(NewsNation) — Inflation is at a 40-year high and Americans are feeling it everywhere from the grocery store to the gas pump and the housing market as part of an economy that at times seems to be teetering between stability and calamity.
The Federal Reserve is tasked with the challenge of walking the fine line of raising interest rates to curb inflation but not raising them to a point that sends the economy into a tailspin and possible recession.
The job market is still strong, adding 390,000 jobs in May, signaling the economy may be stronger than the fears of some would indicate. But there is still a very delicate course at hand for the federal government to navigate in keeping the economy afloat.
Sultan Meghji, executive director of the Global Financial Markets Center at Duke University, said Chair Jerome Powell and the Federal Reserve, which raised interest rates and will likely continue to raise them, is playing a “dangerous game” in its attempts to correct inflation.
“They’ve got to slow the economy down and kind of cool things off a little bit to get inflation under control,” Meghji said. “But in doing so, there is a real opportunity they are going to overcorrect and slow the economy down too much.”
Many Americans, businesses in particular, have benefited over the last few years from the Fed’s active role in pumping more money into the economy in an attempt to stimulate an economy rocked by the COVID-19 pandemic. However, the economy has grown too much and now Fed leadership feel they must pump the brakes and raise interest rates.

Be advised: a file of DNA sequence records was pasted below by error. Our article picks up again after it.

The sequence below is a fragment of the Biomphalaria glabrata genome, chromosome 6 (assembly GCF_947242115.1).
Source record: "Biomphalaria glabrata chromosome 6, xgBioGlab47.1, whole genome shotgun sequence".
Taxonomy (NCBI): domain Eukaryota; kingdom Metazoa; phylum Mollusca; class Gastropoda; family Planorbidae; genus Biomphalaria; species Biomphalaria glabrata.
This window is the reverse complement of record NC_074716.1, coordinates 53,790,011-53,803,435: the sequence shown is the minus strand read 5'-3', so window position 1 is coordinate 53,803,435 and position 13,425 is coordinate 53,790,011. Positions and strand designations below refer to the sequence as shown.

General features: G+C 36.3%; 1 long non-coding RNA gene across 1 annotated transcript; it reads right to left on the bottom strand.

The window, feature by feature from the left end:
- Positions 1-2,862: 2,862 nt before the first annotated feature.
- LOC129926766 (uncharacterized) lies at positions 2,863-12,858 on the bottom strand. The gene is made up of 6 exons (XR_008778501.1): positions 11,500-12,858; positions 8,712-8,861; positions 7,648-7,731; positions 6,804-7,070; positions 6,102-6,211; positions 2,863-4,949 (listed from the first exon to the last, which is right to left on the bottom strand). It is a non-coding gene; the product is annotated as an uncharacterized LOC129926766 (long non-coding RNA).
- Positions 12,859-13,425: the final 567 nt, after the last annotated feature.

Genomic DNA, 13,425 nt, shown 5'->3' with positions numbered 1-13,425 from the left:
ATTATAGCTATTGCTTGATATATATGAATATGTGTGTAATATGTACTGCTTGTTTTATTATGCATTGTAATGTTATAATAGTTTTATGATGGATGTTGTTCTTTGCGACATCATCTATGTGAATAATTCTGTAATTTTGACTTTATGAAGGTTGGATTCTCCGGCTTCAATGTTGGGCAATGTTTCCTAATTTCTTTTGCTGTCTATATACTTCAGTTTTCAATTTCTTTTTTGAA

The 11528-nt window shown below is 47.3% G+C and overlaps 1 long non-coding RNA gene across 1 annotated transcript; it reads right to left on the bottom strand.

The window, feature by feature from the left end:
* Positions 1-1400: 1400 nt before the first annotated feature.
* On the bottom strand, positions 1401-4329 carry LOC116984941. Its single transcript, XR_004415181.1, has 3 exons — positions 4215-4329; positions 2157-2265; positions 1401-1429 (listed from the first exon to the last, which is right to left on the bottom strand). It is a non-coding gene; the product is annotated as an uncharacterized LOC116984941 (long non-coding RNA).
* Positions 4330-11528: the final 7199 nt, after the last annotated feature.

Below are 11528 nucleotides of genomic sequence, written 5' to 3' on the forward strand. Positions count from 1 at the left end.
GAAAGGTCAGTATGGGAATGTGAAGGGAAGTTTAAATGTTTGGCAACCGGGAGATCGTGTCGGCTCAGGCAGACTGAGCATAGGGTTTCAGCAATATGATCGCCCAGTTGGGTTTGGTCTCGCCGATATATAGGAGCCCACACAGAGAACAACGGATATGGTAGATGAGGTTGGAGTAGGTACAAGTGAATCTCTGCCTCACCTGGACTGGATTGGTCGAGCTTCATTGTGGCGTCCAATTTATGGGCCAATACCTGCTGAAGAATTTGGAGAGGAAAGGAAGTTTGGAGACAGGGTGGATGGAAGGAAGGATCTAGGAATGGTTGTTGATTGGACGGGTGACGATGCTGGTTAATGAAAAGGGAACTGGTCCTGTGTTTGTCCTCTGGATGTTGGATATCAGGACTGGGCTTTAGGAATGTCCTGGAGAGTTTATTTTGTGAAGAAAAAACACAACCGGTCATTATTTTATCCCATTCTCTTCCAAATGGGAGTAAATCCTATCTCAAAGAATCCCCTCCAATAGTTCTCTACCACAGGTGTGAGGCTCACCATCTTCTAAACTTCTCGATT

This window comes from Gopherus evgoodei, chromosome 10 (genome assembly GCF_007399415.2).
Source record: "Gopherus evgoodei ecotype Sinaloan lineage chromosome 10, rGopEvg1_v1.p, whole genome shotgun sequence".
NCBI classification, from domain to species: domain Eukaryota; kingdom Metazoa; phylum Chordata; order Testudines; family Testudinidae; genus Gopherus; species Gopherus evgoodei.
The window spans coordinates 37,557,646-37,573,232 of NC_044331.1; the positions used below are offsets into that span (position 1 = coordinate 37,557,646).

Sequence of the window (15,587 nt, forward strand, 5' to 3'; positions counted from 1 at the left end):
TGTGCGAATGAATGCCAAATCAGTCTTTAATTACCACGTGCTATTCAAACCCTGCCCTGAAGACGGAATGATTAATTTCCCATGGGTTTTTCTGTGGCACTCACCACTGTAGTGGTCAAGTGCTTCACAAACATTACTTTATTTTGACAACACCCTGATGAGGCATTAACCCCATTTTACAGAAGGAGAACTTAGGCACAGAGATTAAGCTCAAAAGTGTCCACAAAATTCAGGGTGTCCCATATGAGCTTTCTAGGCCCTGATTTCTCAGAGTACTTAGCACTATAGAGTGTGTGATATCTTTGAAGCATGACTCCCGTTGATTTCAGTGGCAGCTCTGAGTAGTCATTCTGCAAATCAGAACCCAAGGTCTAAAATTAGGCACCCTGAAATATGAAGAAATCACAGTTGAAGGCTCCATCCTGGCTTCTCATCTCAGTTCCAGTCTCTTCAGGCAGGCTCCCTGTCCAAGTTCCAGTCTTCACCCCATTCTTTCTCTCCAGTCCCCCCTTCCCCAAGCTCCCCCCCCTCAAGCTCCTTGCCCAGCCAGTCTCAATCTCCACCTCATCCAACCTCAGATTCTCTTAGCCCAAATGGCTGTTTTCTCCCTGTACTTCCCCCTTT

Meghji said there is a fear that if interest rates get above 3.5% — they currently sit at a range of 0.75% to 1% — that a recession could result.
There are three “waves” going on in the economy right now that must be managed, according the Meghji: inflation, higher home and auto loan rates and quantitative tightening.
“Balancing all three of those things at the same time has never really been done before, certainly not in our lifetime,” Meghji said.
There is no guarantee a recession will happen. The job market is strong, layoffs are low and American spending is still high. But the slowdown of the economy is something economists are keeping a close eye on, Meghji said.
“As we slow down the feed of new money into the system, that’s going to cause a disconnect and we’re starting to see these friction points,” he said.
What the current economy is showing us — high prices, high interest rates and a robust job market — is something that could stick around for another 12 to 18 months, Meghji said.
“I think we’re looking at probably two years of some variability and potentially even longer if the Fed doesn’t act a little faster,” Meghji said.